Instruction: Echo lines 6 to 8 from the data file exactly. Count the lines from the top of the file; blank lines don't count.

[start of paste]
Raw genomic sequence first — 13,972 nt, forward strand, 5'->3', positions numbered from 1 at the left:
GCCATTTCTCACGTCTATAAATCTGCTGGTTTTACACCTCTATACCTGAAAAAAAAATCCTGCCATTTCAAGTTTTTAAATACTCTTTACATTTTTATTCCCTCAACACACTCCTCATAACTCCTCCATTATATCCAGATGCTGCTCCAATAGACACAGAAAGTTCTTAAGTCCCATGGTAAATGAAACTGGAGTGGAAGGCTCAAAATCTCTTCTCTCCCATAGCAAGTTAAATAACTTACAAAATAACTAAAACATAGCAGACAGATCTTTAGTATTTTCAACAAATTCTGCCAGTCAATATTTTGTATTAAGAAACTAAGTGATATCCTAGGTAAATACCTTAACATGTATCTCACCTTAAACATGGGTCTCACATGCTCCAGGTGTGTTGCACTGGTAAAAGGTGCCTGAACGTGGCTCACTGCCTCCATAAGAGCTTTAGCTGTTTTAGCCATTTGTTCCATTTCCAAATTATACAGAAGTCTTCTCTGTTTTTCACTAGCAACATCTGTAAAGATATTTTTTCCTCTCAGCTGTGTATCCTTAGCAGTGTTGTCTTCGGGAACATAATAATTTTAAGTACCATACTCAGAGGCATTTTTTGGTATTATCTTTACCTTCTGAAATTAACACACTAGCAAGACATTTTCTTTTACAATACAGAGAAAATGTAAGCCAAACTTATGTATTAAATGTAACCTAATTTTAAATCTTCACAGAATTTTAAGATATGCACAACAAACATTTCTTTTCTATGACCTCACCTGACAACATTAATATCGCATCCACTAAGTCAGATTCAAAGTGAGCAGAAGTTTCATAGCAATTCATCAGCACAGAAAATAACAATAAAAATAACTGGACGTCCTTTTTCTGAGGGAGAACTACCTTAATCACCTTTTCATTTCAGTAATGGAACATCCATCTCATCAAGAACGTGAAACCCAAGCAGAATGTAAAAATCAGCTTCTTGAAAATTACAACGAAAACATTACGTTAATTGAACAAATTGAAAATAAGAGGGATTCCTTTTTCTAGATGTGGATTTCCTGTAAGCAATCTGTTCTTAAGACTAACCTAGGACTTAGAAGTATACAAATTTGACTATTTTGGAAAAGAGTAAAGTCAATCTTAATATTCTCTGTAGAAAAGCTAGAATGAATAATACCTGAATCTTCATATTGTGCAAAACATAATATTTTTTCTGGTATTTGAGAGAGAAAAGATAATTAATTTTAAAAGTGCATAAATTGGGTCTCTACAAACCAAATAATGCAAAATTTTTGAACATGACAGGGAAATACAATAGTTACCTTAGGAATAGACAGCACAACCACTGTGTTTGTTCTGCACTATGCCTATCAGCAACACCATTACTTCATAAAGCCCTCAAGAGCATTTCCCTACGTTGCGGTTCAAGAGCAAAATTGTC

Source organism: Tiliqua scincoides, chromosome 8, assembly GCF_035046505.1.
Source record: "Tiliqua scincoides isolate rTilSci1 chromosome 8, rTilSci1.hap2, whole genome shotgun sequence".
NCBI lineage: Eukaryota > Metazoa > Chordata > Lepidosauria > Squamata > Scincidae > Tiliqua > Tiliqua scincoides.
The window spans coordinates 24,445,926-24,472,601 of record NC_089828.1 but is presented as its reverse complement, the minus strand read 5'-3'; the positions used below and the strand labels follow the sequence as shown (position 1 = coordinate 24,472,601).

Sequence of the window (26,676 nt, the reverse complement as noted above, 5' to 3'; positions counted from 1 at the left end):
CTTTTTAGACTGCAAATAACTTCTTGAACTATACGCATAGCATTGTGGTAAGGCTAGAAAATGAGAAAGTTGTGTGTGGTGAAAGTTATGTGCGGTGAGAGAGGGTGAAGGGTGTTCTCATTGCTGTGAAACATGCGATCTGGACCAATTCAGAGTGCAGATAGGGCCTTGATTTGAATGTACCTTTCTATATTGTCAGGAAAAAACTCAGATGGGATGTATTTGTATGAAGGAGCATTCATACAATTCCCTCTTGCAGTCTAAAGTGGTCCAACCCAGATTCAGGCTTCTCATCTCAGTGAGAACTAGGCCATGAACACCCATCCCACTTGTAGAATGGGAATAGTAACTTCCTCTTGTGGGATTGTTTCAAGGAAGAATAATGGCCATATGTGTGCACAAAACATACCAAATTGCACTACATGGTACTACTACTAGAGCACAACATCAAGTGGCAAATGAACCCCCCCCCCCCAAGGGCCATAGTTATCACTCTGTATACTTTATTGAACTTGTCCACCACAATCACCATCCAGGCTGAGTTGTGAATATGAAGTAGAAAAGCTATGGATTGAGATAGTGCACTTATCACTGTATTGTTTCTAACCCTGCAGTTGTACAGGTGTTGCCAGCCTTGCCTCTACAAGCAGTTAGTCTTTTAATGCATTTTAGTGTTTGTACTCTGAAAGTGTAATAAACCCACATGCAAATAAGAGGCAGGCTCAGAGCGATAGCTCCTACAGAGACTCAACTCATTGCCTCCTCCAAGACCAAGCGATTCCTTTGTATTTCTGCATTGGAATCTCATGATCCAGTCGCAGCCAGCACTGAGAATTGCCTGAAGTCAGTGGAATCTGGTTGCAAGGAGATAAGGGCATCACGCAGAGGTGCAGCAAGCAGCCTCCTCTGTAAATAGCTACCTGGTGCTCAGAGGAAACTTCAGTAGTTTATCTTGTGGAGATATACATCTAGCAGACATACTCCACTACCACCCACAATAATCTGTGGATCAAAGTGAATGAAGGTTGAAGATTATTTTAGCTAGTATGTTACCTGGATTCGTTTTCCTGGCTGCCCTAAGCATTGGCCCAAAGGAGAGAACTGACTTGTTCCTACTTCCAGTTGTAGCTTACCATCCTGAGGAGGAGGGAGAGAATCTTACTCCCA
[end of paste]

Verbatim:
The window spans coordinates 24,445,926-24,472,601 of record NC_089828.1 but is presented as its reverse complement, the minus strand read 5'-3'; the positions used below and the strand labels follow the sequence as shown (position 1 = coordinate 24,472,601).

Sequence of the window (26,676 nt, the reverse complement as noted above, 5' to 3'; positions counted from 1 at the left end):
CTTTTTAGACTGCAAATAACTTCTTGAACTATACGCATAGCATTGTGGTAAGGCTAGAAAATGAGAAAGTTGTGTGTGGTGAAAGTTATGTGCGGTGAGAGAGGGTGAAGGGTGTTCTCATTGCTGTGAAACATGCGATCTGGACCAATTCAGAGTGCAGATAGGGCCTTGATTTGAATGTACCTTTCTATATTGTCAGGAAAAAACTCAGATGGGATGTATTTGTATGAAGGAGCATTCATACAATTCCCTCTTGCAGTCTAAAGTGGTCCAACCCAGATTCAGGCTTCTCATCTCAGTGAGAACTAGGCCATGAACACCCATCCCACTTGTAGAATGGGAATAGTAACTTCCTCTTGTGGGATTGTTTCAAGGAAGAATAATGGCCATATGTGTGCACAAAACATACCAAATTGCACTACATGGTACTACTACTAGAGCACAACATCAAGTGGCAAATGAACCCCCCCCCCCCAAGGGCCATAGTTATCACTCTGTATACTTTATTGAACTTGTCCACCACAATCACCATCCAGGCTGAGTTGTGAATATGAAGTAGAAAAGCTATGGATTGAGATAGTGCACTTATCACTGTATTGTTTCTAACCCTGCAGTTGTACAGGTGTTGCCAGCCTTGCCTCTACAAGCAGTTAGTCTTTTAATGCATTTTAGTGTTTGTACTCTGAAAGTGTAATAAACCCACATGCAAATAAGAGGCAGGCTCAGAGCGATAGCTCCTACAGAGACTCAACTCATTGCCTCCTCCAAGACCAAGCGATTCCTTTGTATTTCTGCATTGGAATCTCATGATCCAGTCGCAGCCAGCACTGAGAATTGCCTGAAGTCAGTGGAATCTGGTTGCAAGGAGATAAGGGCATCACGCAGAGGTGCAGCAAGCAGCCTCCTCTGTAAATAGCTACCTGGTGCTCAGAGGAAACTTCAGTAGTTTATCTTGTGGAGATATACATCTAGCAGACATACTCCACTACCACCCACAATAATCTGTGGATCAAAGTGAATGAAGGTTGAAGATTATTTTAGCTAGTATGTTACCTGGATTCGTTTTCCTGGCTGCCCTAAGCATTGGCCCAAAGGAGAGAACTGACTTGTTCCTACTTCCAGTTGTAGCTTACCATCCTGAGGAGGAGGGAGAGAATCTTACTCCCA